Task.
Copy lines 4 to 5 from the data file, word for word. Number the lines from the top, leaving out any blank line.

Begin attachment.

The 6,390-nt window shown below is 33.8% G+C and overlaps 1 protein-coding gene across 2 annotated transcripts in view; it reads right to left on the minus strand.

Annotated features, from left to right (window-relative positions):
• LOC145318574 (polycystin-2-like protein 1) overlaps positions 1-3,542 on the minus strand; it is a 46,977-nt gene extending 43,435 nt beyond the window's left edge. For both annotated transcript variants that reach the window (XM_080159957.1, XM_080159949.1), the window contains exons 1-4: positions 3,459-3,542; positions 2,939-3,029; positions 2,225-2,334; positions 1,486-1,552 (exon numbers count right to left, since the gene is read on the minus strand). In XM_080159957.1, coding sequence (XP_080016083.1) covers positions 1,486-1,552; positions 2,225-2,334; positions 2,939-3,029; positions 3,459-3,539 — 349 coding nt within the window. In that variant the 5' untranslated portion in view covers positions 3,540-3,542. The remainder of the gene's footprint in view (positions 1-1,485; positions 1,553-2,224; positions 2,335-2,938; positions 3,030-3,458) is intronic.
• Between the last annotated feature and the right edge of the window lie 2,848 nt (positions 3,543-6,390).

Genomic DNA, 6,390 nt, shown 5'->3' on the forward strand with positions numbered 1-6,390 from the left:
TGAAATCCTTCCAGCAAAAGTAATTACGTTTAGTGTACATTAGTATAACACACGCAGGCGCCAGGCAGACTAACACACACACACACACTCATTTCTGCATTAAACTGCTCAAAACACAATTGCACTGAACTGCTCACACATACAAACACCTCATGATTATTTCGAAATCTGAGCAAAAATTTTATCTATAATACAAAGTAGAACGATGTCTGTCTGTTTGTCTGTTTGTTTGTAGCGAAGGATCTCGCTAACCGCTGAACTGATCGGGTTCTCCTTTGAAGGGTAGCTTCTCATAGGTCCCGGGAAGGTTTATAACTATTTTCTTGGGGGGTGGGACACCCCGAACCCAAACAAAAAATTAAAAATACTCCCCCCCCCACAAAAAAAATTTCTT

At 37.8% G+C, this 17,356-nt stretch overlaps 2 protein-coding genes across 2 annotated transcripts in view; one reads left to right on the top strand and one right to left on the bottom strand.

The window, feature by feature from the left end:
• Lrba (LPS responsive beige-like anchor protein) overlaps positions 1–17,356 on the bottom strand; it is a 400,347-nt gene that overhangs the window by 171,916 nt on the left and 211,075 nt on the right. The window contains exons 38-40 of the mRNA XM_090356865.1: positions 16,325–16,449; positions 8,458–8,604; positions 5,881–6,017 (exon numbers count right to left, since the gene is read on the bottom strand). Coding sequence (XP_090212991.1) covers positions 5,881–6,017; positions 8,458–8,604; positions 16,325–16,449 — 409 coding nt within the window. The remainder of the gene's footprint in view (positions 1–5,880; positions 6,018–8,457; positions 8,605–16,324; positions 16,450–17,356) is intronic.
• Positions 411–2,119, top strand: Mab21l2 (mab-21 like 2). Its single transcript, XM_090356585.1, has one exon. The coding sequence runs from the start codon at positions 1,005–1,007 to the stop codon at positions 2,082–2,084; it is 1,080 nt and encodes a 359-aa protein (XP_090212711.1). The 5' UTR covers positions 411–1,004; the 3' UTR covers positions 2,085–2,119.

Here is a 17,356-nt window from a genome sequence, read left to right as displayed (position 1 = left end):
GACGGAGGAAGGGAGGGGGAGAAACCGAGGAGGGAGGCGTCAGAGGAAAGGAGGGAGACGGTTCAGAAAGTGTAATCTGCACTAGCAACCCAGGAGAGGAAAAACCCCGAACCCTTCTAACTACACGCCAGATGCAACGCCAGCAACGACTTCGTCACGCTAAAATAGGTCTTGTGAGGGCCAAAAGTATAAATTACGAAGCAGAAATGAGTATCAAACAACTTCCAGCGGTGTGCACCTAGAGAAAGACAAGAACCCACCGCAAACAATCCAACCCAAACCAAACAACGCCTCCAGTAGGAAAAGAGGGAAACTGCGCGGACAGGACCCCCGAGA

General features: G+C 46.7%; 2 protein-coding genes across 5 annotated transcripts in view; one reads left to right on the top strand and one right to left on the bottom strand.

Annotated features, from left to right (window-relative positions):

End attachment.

• Between the last annotated feature and the right edge of the window lie 2,848 nt (positions 3,543-6,390).

Genomic DNA, 6,390 nt, shown 5'->3' on the forward strand with positions numbered 1-6,390 from the left: